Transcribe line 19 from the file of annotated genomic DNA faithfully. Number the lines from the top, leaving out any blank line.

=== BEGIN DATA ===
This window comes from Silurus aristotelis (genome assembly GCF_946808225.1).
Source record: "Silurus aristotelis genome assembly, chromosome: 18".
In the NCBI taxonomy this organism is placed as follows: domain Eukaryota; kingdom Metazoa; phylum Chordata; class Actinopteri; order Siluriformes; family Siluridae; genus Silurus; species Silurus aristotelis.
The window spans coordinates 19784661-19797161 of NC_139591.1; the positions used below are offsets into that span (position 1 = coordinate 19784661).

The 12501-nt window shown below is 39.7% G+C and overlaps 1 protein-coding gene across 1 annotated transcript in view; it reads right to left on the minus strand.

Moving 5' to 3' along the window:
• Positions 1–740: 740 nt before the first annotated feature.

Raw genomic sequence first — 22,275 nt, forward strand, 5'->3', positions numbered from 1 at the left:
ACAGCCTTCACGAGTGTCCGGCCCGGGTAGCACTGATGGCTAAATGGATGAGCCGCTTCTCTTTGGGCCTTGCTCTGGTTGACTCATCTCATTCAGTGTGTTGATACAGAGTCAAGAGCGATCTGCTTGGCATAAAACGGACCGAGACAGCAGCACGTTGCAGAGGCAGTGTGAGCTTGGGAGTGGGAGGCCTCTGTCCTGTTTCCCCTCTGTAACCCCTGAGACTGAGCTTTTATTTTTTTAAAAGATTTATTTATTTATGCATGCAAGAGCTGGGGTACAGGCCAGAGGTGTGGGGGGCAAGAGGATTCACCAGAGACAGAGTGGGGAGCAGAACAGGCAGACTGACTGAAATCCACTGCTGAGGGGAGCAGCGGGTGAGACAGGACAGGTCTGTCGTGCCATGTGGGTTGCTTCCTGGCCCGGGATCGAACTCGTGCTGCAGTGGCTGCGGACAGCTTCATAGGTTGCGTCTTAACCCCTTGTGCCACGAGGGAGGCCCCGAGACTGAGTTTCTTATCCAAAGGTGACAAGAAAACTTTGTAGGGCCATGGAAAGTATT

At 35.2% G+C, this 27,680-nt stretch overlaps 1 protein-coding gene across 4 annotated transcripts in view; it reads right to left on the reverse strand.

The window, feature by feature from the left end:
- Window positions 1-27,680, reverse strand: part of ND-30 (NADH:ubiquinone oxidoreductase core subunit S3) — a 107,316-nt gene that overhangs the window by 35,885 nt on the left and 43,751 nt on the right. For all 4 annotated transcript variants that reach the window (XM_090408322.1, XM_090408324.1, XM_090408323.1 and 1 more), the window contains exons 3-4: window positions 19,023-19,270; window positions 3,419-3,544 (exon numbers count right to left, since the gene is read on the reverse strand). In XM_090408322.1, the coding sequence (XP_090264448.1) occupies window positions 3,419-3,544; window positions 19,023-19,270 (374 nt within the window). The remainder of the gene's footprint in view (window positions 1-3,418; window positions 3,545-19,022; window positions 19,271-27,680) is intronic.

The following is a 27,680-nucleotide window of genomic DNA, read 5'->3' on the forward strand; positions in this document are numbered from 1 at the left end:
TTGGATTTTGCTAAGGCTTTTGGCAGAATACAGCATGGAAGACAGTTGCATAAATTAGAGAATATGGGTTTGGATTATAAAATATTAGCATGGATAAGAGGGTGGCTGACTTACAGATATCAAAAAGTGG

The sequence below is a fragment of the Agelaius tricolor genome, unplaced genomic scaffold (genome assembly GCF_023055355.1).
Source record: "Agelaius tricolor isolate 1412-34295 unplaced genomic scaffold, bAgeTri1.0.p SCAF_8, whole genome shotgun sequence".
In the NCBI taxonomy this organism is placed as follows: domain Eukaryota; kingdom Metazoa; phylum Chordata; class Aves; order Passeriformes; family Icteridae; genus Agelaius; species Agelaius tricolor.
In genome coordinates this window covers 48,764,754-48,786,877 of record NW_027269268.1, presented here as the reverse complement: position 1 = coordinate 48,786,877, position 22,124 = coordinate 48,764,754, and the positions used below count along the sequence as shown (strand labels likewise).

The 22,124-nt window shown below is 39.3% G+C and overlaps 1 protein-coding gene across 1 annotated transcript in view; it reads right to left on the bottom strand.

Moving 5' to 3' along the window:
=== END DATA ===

The 22,124-nt window shown below is 39.3% G+C and overlaps 1 protein-coding gene across 1 annotated transcript in view; it reads right to left on the bottom strand.